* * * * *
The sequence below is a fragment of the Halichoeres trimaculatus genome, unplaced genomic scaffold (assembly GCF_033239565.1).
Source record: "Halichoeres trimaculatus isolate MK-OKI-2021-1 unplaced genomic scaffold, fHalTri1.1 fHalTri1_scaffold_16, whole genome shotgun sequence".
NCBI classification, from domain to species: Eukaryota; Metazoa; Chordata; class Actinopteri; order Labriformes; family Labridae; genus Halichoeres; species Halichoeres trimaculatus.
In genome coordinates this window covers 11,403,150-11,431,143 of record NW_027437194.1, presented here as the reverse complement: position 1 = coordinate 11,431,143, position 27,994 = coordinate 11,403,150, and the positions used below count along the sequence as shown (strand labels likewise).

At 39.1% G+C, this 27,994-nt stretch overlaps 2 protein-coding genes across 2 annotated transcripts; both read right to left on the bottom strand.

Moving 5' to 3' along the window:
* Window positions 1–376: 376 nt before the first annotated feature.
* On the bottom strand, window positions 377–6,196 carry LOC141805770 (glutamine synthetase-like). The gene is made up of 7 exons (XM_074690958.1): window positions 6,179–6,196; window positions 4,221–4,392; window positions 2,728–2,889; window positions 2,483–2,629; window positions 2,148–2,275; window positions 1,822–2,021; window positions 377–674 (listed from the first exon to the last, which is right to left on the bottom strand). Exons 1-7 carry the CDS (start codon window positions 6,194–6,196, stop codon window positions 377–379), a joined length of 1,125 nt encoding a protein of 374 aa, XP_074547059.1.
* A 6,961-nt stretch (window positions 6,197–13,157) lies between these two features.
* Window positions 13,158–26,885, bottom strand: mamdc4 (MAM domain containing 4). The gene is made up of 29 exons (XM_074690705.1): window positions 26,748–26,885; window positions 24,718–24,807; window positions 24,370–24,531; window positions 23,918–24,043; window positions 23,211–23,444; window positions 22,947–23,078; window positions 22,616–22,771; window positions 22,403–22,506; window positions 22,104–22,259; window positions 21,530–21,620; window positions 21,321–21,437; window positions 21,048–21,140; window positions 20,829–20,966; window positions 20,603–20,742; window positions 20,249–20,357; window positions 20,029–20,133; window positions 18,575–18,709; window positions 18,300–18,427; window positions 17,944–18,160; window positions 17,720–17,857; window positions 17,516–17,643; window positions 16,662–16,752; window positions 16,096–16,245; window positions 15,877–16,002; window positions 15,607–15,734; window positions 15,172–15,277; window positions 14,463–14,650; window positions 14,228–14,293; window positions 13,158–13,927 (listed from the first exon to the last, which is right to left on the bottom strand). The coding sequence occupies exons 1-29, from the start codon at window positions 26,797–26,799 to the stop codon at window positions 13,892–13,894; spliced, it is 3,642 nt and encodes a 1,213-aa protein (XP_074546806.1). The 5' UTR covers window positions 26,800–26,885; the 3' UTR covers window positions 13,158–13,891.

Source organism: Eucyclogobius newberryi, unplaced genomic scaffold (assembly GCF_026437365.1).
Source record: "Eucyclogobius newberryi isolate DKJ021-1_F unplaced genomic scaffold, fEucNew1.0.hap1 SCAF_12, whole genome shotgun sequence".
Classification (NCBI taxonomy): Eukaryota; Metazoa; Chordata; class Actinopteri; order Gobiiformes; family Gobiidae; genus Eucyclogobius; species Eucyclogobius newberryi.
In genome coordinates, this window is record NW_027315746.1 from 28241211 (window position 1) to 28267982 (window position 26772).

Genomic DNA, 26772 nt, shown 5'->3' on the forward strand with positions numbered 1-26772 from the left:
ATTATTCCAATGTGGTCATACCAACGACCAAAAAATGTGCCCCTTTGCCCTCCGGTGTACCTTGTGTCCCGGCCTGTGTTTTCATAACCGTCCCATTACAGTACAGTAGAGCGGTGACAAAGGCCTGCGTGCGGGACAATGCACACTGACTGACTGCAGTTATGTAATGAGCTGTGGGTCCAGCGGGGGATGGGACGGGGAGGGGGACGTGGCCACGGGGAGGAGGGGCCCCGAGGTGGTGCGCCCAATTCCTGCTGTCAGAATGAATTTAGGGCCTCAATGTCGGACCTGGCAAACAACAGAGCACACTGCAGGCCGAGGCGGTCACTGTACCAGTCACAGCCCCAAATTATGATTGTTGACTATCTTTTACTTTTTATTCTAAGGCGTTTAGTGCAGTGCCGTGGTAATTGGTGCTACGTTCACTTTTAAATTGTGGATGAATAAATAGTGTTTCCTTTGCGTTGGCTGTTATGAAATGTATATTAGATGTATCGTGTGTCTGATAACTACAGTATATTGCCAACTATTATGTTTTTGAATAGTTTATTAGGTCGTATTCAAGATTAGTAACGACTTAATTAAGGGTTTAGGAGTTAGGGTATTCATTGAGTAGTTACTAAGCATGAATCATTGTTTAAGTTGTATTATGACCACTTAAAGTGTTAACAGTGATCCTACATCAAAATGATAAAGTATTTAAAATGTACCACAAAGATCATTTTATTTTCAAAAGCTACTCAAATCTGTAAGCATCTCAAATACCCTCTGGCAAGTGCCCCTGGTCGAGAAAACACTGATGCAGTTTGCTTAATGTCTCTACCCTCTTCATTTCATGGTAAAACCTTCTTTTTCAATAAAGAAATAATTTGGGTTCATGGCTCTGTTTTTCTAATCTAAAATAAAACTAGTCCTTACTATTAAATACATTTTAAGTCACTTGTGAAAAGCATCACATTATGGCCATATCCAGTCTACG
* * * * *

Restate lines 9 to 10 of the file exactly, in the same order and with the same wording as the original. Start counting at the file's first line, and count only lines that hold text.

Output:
* A 6,961-nt stretch (window positions 6,197–13,157) lies between these two features.
* Window positions 13,158–26,885, bottom strand: mamdc4 (MAM domain containing 4). The gene is made up of 29 exons (XM_074690705.1): window positions 26,748–26,885; window positions 24,718–24,807; window positions 24,370–24,531; window positions 23,918–24,043; window positions 23,211–23,444; window positions 22,947–23,078; window positions 22,616–22,771; window positions 22,403–22,506; window positions 22,104–22,259; window positions 21,530–21,620; window positions 21,321–21,437; window positions 21,048–21,140; window positions 20,829–20,966; window positions 20,603–20,742; window positions 20,249–20,357; window positions 20,029–20,133; window positions 18,575–18,709; window positions 18,300–18,427; window positions 17,944–18,160; window positions 17,720–17,857; window positions 17,516–17,643; window positions 16,662–16,752; window positions 16,096–16,245; window positions 15,877–16,002; window positions 15,607–15,734; window positions 15,172–15,277; window positions 14,463–14,650; window positions 14,228–14,293; window positions 13,158–13,927 (listed from the first exon to the last, which is right to left on the bottom strand). The coding sequence occupies exons 1-29, from the start codon at window positions 26,797–26,799 to the stop codon at window positions 13,892–13,894; spliced, it is 3,642 nt and encodes a 1,213-aa protein (XP_074546806.1). The 5' UTR covers window positions 26,800–26,885; the 3' UTR covers window positions 13,158–13,891.